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Wednesday, 18 January 2012

Income inequity and debt – a major driver of health inequalities.

The Canadian Centre for Policy Alternatives has started an innovative display of what the Occupy movement was trying so hard to convey:  Wealth is getting increasingly sequestered in the top few percent of the population.    The full piece and the income clock are at http://www.policyalternatives.ca/ceo .   In short, by the start of the first workday on January 3rd, the top 100 executives in Canada had already made more than the average income for all Canadians  – their average annual wage is $8.4M.  Put in perspective, given the average public health workers now makes around $70K per year, that is four times more money that the entire earnings of a 30 year average public health employee. 

This site has written many  times about income inequity including the graphic on the widening income disparity that drove the Occupy movement . Living in tents the Occupy movement more than symbolically demonstrated the financial plight of unaffordable housing.  Yet "we" as a society,  removed their tents and forced them back to live in more expensive housing.  The very actions of a supposed civil society exacerbating the income disparity.   

The Conference board of Canada has provided great graphic representation of the growing Canadian inequality Canadian income inequality.   

If you did not previously see the Sir Richard Wilkinson lecture on income inequality, take the 15 minutes now and  have a gander – it condenses the income inequality discussion.  Wilkinson lecture .     

It has been 20 years since the landmark Rio conference that laid the foundation for many pan-global collaborative efforts, some more successful than others.  The 2011 Rio conference on social determinants left with some great rhetoric and we now need to demand further action.   There are many gems from the conference discussions related to the impact of inequities.   Rio SDOH conference site 

Now as a reminder, we in public health are well endowed. Although we may whine about our relative plight compared to our professional colleagues.  The public health physicians amongst us, likely some of the more poorly paid physicians, still are in the top 1-2% of income earners nationally.  Before exhibiting professional envy, please remember most public health workers earn well above the median national income and are in the top quintile of wage earners.  This applies to those that are single income households, so for those in dual income situations, you are in even more fortunate circumstances.  Collectively we have a role to play in advocating for income equality.  Yet, there is the converse side that we are in part the earners that should be looking to contribute to this equality.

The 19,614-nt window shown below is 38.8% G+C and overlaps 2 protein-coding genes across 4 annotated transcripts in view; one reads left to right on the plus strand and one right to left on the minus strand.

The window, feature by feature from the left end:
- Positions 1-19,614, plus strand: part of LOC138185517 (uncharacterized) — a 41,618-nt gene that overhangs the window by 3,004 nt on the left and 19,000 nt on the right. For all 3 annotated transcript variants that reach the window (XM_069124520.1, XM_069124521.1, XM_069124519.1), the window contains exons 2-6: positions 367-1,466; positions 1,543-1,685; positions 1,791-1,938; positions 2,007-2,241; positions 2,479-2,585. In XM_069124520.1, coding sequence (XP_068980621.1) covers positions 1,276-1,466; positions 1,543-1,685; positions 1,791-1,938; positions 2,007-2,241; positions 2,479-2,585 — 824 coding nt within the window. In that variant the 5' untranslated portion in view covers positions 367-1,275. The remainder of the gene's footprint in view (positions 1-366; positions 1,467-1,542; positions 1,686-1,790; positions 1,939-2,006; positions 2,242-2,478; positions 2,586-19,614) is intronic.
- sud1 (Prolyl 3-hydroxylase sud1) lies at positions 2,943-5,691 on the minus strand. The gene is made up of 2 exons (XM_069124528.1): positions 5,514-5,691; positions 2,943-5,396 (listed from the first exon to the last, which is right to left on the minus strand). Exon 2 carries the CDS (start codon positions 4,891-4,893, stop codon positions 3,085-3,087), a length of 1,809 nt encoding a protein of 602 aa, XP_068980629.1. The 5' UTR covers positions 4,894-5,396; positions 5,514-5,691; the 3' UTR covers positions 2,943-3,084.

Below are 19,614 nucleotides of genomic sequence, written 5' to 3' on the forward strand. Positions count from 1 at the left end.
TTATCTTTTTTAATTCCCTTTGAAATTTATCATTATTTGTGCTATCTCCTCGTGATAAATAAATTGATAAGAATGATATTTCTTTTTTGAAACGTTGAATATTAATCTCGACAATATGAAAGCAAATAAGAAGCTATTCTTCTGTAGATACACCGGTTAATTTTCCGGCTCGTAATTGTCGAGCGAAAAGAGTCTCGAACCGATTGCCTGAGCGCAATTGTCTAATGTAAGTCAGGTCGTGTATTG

As you review your bank statements and outstanding financial obligations, likely sharing with most Canadians in expanding debt, take a moment to consider how fortunate we actually are compared to the “average” Canadian.   The average Canadian household debt has reached a record 153% of annual income.   Irrespective of our incomes, we rise to a level of financial obligation which stretches our ability to repay, bolstered no doubt by lending institutions more than willing to establish a long term relationship.   Current university graduates and first home buyers are entering a market driven by the expectation of easy access to “credit” and long term debt repayment structuring.  It is the same fundamental flaws that lead to the subprime mortgage meltdown in the US which started the plunge into recession.

Yet, someone is making money on banks who continue to lend indiscriminately. It is the flow of dollars from those in debt to those that have resources.  From the 99% to the 1%.     From the south to the north. 
And social expectations drive students to post-secondary institutions and young families to suburban single family homes.   There are some fundamental cultural norms that will require readjustment to truly achieve sustainability while readjusting the income disparities that continue to expand.

A great Canadian commentary blog resource comes from Ted Schrenker who blogs at Health as if everybody counted.  Many of the postings relate to discussions on inequity in both a Canadian and international  context, and perhaps a more rigorous and academic analysis than DrPHealth will offer.  As an aside, noting his recent blogs and the continued dedicated  following for this site- there appears to be a role for  “professional commentary” on changing public health climates.  (Thanks Dr. Schrenker  for the endorsement of this site as well)

1 comment:

  1. Thanks for this great summary Dr. P. The Conference Board of Canada's link is extremely interesting and informative!